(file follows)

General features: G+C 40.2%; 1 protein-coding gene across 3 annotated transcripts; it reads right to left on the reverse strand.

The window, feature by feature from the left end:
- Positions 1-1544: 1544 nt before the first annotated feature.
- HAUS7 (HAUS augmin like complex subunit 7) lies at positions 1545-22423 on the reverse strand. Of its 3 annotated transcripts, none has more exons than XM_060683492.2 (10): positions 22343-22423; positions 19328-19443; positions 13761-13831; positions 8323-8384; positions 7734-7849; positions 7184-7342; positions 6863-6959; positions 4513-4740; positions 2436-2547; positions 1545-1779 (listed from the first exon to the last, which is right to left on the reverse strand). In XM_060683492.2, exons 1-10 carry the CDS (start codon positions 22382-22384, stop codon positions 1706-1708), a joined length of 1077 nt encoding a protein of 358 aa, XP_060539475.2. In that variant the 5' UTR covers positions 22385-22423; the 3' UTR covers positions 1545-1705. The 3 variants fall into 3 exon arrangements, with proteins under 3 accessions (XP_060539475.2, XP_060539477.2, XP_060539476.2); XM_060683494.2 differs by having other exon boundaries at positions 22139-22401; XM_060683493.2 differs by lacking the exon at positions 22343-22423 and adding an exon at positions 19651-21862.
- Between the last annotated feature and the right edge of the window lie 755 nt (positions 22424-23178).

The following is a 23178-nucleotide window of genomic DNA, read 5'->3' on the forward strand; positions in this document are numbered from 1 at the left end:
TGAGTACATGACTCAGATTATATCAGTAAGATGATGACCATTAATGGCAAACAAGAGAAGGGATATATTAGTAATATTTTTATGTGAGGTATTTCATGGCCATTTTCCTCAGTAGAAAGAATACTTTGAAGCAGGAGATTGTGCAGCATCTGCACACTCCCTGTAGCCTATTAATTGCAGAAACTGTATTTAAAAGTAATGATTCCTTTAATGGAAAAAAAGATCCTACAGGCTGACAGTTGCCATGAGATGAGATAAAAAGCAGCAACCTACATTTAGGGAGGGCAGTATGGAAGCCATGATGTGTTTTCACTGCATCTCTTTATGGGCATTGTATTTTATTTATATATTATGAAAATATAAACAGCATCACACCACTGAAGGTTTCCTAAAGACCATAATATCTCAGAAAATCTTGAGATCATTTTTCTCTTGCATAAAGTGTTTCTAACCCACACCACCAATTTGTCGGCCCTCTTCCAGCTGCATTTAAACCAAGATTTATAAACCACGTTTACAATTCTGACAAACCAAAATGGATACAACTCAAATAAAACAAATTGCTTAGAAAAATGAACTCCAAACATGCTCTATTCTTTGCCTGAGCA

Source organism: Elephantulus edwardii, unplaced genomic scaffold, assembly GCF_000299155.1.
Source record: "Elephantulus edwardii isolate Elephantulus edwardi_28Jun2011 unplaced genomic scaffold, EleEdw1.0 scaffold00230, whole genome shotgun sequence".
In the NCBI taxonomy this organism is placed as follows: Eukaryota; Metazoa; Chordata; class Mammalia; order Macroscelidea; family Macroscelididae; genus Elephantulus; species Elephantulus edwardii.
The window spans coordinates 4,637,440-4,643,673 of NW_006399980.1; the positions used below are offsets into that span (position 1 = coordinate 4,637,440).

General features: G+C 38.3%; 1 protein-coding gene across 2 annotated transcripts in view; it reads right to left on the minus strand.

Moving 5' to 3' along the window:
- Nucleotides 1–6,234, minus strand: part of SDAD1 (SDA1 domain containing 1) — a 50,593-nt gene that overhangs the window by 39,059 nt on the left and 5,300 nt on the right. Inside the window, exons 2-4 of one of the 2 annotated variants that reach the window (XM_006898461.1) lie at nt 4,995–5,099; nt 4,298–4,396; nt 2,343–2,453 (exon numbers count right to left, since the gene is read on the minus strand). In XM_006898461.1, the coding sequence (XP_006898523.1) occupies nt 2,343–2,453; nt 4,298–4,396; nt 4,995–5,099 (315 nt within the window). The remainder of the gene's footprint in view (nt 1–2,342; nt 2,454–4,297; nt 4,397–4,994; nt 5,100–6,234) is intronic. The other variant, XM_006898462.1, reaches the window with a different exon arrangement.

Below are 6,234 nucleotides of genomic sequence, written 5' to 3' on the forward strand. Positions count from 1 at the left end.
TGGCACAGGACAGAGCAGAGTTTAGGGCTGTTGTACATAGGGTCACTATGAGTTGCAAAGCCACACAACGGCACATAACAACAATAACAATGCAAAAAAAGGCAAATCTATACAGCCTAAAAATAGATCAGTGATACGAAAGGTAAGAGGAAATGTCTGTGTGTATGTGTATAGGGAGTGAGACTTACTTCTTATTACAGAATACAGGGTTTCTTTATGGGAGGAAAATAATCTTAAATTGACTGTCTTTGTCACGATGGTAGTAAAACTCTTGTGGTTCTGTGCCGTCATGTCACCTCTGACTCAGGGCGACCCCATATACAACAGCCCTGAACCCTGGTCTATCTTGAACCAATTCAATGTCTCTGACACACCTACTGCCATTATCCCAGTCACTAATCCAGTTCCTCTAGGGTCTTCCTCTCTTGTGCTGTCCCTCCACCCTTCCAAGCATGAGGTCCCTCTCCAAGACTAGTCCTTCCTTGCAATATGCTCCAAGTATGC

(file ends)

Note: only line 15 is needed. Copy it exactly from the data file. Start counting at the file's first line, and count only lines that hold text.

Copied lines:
Below are 6,234 nucleotides of genomic sequence, written 5' to 3' on the forward strand. Positions count from 1 at the left end.